What is a Filibuster?
The Senate's rules say that a Senator has a right to speak on the floor for
as long as he or she wishes. In the House, where we have 435 members
competing for time, all debate is limited. But, in the Senate, there are
only 100 people vying for floor time and they all believe their opinions
deserve to be thoroughly aired for the people and their colleagues.
Senators threaten a "filibuster," taking the floor indefinitely, to defeat a
bill by delaying or even preventing its ever being considered or voted on. In
the face of a threatened filibuster, the majority leader may decide not to
bring a bill to the floor at all or delay calling it up if there are other
noncontroversial bills ready to be voted on.
Usually, a threatened filibuster is used to strong arm proponents of a bill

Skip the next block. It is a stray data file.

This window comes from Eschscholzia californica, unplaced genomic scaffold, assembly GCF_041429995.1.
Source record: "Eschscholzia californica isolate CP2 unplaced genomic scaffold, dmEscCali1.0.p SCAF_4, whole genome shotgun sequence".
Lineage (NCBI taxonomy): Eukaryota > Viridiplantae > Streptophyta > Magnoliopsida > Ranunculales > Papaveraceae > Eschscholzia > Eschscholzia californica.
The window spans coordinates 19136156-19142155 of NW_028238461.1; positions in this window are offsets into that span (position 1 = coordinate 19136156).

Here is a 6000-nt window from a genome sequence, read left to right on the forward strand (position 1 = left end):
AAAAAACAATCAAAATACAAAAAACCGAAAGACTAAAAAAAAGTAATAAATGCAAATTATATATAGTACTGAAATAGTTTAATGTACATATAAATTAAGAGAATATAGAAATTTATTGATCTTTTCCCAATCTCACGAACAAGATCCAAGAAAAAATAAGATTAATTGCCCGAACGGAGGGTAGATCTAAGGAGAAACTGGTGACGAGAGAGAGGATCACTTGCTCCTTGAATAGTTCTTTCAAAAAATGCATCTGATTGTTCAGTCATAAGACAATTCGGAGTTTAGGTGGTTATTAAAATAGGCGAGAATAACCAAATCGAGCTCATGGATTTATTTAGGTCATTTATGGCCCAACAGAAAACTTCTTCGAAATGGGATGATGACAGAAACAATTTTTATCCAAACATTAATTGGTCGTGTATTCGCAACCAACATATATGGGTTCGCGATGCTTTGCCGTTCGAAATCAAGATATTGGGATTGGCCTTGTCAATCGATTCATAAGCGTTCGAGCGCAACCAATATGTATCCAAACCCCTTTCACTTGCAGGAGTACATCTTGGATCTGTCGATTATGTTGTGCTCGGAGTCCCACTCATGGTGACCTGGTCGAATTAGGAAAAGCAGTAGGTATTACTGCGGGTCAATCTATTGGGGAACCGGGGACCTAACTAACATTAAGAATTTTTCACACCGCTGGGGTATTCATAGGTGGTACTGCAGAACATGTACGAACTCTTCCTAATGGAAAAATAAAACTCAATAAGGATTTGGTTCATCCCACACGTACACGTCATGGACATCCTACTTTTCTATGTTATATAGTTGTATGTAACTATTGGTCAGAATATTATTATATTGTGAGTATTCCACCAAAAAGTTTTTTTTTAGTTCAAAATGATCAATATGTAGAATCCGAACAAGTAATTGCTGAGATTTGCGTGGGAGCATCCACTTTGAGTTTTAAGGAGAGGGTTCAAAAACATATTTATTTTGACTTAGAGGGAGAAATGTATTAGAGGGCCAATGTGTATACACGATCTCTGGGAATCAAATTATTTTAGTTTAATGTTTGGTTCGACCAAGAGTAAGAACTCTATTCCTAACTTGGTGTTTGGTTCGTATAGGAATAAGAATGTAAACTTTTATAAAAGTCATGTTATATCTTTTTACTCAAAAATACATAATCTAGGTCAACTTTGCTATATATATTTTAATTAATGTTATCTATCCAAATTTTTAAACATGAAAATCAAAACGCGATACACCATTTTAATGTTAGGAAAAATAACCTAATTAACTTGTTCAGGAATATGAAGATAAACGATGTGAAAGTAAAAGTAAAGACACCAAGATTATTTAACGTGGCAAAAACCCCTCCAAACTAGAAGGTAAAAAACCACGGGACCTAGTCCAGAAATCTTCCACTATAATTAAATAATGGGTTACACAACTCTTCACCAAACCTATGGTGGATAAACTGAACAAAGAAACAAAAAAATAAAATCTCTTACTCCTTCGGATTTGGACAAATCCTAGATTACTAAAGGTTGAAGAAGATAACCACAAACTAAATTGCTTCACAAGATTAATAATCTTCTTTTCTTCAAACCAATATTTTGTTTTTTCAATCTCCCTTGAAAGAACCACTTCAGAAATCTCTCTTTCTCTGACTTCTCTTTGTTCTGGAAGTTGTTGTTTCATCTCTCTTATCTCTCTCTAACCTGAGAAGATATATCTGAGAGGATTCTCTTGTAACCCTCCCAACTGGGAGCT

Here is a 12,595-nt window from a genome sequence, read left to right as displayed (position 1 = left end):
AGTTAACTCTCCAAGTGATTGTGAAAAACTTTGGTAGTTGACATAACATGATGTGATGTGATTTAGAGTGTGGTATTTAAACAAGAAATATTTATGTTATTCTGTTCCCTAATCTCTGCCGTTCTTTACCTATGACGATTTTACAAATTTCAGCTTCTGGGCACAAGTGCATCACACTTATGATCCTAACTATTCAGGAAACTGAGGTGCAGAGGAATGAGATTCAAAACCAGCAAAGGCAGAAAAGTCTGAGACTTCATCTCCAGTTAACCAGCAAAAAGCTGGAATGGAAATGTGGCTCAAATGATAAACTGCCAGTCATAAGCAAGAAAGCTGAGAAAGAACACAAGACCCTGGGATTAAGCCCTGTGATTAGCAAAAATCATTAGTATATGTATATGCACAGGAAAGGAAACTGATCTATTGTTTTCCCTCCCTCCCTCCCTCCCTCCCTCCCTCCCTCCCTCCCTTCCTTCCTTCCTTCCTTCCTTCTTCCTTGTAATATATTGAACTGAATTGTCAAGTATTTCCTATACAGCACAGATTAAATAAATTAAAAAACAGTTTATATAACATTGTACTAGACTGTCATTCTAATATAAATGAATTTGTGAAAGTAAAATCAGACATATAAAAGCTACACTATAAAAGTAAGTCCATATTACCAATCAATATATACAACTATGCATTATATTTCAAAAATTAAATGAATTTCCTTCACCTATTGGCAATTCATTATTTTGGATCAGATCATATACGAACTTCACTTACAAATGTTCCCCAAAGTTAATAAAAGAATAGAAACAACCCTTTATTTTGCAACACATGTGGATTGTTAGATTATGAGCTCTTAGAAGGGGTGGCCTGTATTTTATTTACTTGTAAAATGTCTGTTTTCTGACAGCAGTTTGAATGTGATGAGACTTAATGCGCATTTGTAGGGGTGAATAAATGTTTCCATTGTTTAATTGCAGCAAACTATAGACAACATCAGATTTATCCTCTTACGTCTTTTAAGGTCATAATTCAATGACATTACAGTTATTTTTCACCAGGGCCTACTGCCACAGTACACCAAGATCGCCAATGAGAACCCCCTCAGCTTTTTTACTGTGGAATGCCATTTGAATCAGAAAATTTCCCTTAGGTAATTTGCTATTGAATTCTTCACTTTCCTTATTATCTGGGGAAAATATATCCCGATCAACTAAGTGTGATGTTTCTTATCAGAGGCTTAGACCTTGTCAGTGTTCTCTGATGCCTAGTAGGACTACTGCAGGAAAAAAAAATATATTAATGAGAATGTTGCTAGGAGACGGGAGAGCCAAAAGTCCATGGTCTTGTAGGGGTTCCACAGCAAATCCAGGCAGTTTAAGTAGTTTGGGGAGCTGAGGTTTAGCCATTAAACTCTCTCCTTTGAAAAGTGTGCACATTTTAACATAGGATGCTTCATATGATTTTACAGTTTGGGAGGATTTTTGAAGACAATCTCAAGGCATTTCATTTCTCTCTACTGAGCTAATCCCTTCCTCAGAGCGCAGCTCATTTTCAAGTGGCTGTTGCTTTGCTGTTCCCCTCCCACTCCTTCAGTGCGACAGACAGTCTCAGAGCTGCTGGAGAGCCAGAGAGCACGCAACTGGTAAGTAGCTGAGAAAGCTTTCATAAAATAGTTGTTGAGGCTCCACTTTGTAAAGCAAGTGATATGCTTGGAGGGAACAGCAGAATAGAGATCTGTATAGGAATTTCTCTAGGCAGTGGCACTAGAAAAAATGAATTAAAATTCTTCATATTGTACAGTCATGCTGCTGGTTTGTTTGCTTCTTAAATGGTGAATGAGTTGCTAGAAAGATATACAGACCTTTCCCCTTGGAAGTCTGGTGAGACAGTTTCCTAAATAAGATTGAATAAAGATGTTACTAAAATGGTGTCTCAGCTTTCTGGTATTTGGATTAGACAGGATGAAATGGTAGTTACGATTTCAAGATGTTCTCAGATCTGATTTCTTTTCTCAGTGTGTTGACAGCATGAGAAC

to accept changes in the bill they don't support, but are necessary to avoid
a filibuster and the horrible PR that accompanies it.
The only way to defeat a filibuster is 1) the Senator relinquishes the floor
voluntarily or 2) the Senate invokes "cloture." Cloture just means ending
the debate so the Senate can move to a vote on the bill. However, it takes
16 Senators to present a cloture motion and the Senate cannot vote on the
cloture motion until the second day after the motion is offered. Then, it
requires at least 60 votes to invoke cloture.
People don't really filibuster anymore. Interesting tidbit: The longest
filibuster speech in Senate history was in 1957 by South Carolina Senator
Strom Thurmond opposing a fair housing bill. It lasted 24 hours, 18
Many many thanks to my friend Kelly for writing this. -TK
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